17. #17
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    I really think weight training makes you a better cyclist. If you know how to do it, and you weight train according to your goals, and you follow a periodized training program, it will not affect the riding season itself and will make you a stronger rider.

    Being lazy, I'll just add "ditto" to what Spindog said.

    Koffee

  18. #18
    El Diablo 2Rodies's Avatar
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    I do lunges and squawts for my legs and pillates (sp) for the core. I do pull ups and push ups for my arms and chest.

  19. #19
    @ Checkmate Cycling jbhowat's Avatar
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    No serious "racers" would weight train unless for track racing. You are best served to save your energy from weight training to spending more time riding more on the bike. My pre-season training consisted of nothing but base miles with mild intensity. No weight training at all but I did weight train last years. The result wasn't good because I still didn't get enough saddle time.
    Thats funny because the two most serious teams of road racers I can think of spent some time in the gym on multiple days of their camps (not the whole day, and it was mostly bike-oriented, but still). Ever heard of T-Mobile or Discovery Channel. Both hit the weights a few times, and I'm sure its a part of some riders' individualized training programs outside of camp. Lance mentions in his most recent book that he would lift with Georgie. Maybe these are the only two teams that do it, but they are serious racers.... I'm sure all teams touch on it a bit...
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  20. #20
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    Weight training or leg works is not a replacement for base miles and saddle time, period. You mention Lance Armstrong??? I bet all he does in the gym is just lifting "light weights." Nothing on the lower body. Why spending 3 hours in the gym lifting weight when he can travel to somewhere warm and spending 5 hours on the bike. Try to do some heavy weight lifting on the lower body and do a race 2 days later. I see if you can keep the routine up for 7 months.

    Quote Originally Posted by jbhowat
    Thats funny because the two most serious teams of road racers I can think of spent some time in the gym on multiple days of their camps (not the whole day, and it was mostly bike-oriented, but still). Ever heard of T-Mobile or Discovery Channel. Both hit the weights a few times, and I'm sure its a part of some riders' individualized training programs outside of camp. Lance mentions in his most recent book that he would lift with Georgie. Maybe these are the only two teams that do it, but they are serious racers.... I'm sure all teams touch on it a bit...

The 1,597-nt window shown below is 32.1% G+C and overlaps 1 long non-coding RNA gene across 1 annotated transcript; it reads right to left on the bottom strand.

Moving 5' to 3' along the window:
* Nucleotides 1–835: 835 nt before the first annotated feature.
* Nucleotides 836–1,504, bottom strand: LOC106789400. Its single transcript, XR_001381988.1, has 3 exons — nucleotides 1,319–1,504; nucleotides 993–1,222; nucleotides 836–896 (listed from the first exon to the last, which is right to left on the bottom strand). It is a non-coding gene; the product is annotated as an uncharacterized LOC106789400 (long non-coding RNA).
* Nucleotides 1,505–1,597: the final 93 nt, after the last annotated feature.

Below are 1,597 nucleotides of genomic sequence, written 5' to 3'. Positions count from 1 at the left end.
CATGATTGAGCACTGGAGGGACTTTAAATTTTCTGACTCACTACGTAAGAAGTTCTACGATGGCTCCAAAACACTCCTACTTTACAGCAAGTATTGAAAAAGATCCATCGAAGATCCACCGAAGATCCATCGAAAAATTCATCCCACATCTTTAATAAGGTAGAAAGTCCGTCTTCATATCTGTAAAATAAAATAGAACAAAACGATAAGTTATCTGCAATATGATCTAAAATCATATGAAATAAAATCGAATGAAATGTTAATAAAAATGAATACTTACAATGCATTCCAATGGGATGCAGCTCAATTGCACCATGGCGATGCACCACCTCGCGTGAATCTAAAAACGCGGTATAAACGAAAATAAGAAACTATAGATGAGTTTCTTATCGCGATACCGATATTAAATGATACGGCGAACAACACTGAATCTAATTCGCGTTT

21. #21
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    Quote Originally Posted by R600DuraAce
    Weight training or leg works is not a replacement for base miles and saddle time, period. You mention Lance Armstrong??? I bet all he does in the gym is just lifting "light weights." Nothing on the lower body. Why spending 3 hours in the gym lifting weight when he can travel to somewhere warm and spending 5 hours on the bike. Try to do some heavy weight lifting on the lower body and do a race 2 days later. I see if you can keep the routine up for 7 months.
    To assume you lift weights during the training season means you may not know how to properly schedule your weight training. Lance always makes a point of saying his training in the weight room happens off season, and he lifts some serious weights.

    Koffee

  22. #22
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    Here ya go, Lance's weight training philosphy, as explained by Chris Carmichael. Start reading just under the picture about what he does for weight training and why: http://www.lancearmstrong.com/lance/.../html/training

    Koffee

  23. #23
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    Last Carmichael reference to Lance's weight training: http://www.lancearmstrong.com/training.html

    Koffee

  24. #24
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    Yeah, all he does is light weight training. They spent the rest of the time riding their bikes. If you don't believe it, go lift some heavy weight on your lower body and do a race 2 days later. Then, tell me if weight lifting is working or not. I bet you will get spit out at the back of the pack on the first lap.

    Quote Originally Posted by koffee brown
    Last Carmichael reference to Lance's weight training: http://www.lancearmstrong.com/training.html

    Koffee

  25. #25
    Whateverthehell Chucklehead's Avatar
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    i haven't read anything here that refers to heavy lifting.
    "When once you have tasted flight, you will forever walk the earth with your eyes turned skyward, for there you have been, and there you will always long to return." - Leonardo daVinci